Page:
Growing up, I was always reminded of what poor health can do.
At the young age of 34, my father passed away from a massive heart attack. I was just 10 months old and have no recollection of who he was. Years later, heart disease claimed both of my paternal grandparents.
As often is the case, I always thought I was young and invincible. Yet as I grew older, I started to suffer from unexplained cardiac episodes. I was told by doctors to pay attention to my body, for I was predisposed to the same fate that claimed my father and his parents.
In August of 2019 at the age of 38 my doctor and I decided it was time to try something different. For years I struggled with unhealthy habits. Based on my family history, I needed to take control of my health or risk succumbing to the consequences of my choices and my genes.
In October of 2019 I started the Hui Pono Ornish Program at the Hilo Medical Center. For nine weeks I worked with a group of highly trained health care professionals on changing my life habits. In a matter of days, I saw a noticeable difference in the way I felt physically and mentally.
The program consisted of four elements: Nutrition, fitness, group support and stress management. Since the program is designed to reverse cardiovascular disease, great emphasis was put on managing blood pressure, as it is often a leading indicator of health issues.
Throughout the program, I was monitored constantly and taught that awareness of one’s own health is the start to changing unhealthy habits. Eating the right foods, exercising regularly, surrounding myself with love and support, and managing stress helped me to reduce my blood pressure and maintain healthy levels even post program.
As an Ornish alumni, I continue the lifestyle religiously and remain in close contact with my Ornish ‘ohana. We regularly meet, exercise, share meals and, most importantly, “talk story.”
My friends and family have noticed a significant difference in me and have even adopted some of my Ornish habits to better their own health. My mother and sister have both taken up routine exercise and are being more conscientious about their nutrition and managing stress levels.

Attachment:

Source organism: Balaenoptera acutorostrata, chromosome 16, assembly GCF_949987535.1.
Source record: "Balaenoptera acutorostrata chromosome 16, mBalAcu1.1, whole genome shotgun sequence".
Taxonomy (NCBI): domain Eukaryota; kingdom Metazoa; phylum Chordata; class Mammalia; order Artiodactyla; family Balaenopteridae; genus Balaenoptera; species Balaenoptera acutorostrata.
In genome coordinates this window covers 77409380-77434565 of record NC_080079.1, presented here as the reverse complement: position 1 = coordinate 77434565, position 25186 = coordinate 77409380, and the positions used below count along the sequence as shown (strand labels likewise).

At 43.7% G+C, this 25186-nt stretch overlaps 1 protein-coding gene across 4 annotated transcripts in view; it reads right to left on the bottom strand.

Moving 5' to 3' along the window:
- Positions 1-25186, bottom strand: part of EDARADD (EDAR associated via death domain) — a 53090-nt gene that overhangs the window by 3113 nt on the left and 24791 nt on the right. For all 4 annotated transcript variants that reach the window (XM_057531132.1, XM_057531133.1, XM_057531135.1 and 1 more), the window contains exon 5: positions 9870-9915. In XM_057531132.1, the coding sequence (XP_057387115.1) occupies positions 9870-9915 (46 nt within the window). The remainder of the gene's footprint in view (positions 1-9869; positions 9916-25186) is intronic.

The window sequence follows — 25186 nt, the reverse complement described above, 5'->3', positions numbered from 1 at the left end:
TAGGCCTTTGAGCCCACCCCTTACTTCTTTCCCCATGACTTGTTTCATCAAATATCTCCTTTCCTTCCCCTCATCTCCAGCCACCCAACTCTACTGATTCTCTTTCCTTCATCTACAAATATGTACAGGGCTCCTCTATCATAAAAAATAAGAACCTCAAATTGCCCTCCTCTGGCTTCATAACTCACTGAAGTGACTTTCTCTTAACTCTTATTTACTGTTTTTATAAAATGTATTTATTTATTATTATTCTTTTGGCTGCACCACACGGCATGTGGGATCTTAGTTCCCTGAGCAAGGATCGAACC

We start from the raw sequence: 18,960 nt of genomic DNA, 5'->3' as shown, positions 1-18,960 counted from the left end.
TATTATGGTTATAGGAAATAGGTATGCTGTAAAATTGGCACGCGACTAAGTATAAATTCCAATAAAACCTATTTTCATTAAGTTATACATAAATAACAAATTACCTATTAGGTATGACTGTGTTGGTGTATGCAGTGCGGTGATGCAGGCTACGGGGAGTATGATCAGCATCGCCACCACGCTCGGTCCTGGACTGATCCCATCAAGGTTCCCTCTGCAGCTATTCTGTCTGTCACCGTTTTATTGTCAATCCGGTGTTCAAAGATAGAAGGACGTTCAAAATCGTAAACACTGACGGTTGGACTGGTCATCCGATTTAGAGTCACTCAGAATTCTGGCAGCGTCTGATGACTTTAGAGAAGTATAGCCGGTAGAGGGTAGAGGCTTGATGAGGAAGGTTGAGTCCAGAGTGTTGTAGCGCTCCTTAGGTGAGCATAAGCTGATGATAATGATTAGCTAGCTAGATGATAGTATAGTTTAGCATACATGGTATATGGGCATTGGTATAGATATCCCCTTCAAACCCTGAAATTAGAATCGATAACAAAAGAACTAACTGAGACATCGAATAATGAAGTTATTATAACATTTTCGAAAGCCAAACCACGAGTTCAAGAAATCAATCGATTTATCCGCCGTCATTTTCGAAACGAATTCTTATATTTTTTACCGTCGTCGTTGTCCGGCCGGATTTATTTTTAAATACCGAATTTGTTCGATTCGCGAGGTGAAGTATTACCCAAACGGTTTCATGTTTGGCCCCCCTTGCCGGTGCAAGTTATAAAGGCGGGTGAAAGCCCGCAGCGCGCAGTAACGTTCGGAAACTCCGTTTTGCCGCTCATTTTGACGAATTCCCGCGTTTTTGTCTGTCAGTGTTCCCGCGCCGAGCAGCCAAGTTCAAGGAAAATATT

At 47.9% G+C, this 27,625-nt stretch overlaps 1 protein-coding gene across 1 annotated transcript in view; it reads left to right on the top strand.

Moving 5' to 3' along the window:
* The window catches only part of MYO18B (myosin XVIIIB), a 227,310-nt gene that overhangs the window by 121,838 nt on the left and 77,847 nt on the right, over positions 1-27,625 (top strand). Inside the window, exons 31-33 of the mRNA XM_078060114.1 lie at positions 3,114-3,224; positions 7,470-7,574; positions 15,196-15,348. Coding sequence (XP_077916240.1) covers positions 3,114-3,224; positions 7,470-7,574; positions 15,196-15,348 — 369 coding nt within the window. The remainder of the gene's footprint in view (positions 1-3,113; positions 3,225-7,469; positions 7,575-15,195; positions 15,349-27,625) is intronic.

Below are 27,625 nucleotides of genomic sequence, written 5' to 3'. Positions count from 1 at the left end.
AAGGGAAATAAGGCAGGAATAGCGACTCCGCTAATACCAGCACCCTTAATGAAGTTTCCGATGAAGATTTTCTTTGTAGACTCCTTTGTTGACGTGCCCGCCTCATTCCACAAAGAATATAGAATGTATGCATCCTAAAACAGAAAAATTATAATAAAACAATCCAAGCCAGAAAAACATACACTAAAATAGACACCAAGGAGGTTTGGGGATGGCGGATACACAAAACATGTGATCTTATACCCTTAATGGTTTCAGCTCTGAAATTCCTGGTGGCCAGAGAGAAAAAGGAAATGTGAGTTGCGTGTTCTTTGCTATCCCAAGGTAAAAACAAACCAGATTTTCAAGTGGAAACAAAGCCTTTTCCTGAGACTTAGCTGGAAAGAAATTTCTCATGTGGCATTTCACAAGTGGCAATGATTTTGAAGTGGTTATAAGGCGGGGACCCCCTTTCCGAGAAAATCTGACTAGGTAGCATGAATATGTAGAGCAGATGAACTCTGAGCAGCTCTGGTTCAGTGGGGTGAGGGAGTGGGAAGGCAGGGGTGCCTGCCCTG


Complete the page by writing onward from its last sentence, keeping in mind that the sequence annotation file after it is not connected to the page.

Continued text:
Though I am never one for attention, I am honored to inspire others through my story and my journey. Now at age 39 I see life differently. I feel better than ever, and all I needed to do was take the time to pay attention to my body and care about my health.
Community First will begin its first annual “KNOW YOUR NUMBERS, OWN YOUR HEALTH” campaign in February that aims to end high blood pressure on Hawaii Island. Knowing your numbers refers to everyone knowing their blood pressure numbers. The goal is to be as familiar with it as you are with your own height and weight.
Did you know that both high blood pressure and hypertension puts you at risk for heart disease and stroke which are the leading causes of death in the United States and affects about one-third of our adult population? It is referred to as the silent killer, as most people do not experience any symptoms or signs, and half of those with high blood pressure are not aware of it. Don’t be careless about your health, take ownership of it.
Healthy blood pressure is one key to a healthy lifestyle, and monitoring your numbers will arm you with powerful knowledge to help you take control of your health and your life.
I have outlived my father by five years so far, and I am hopeful I will be here for years to come. I encourage everyone to own your health, know your numbers, and change your life for the better.
Visit www.ownyourhealthhi.org for more information.
Renae Akau is human resources manager for Suisan Company.
This column was prepared by Community First, a nonprofit established to help the community respond to the health-care cost crisis and support initiatives that change health care from just treating disease to caring for health.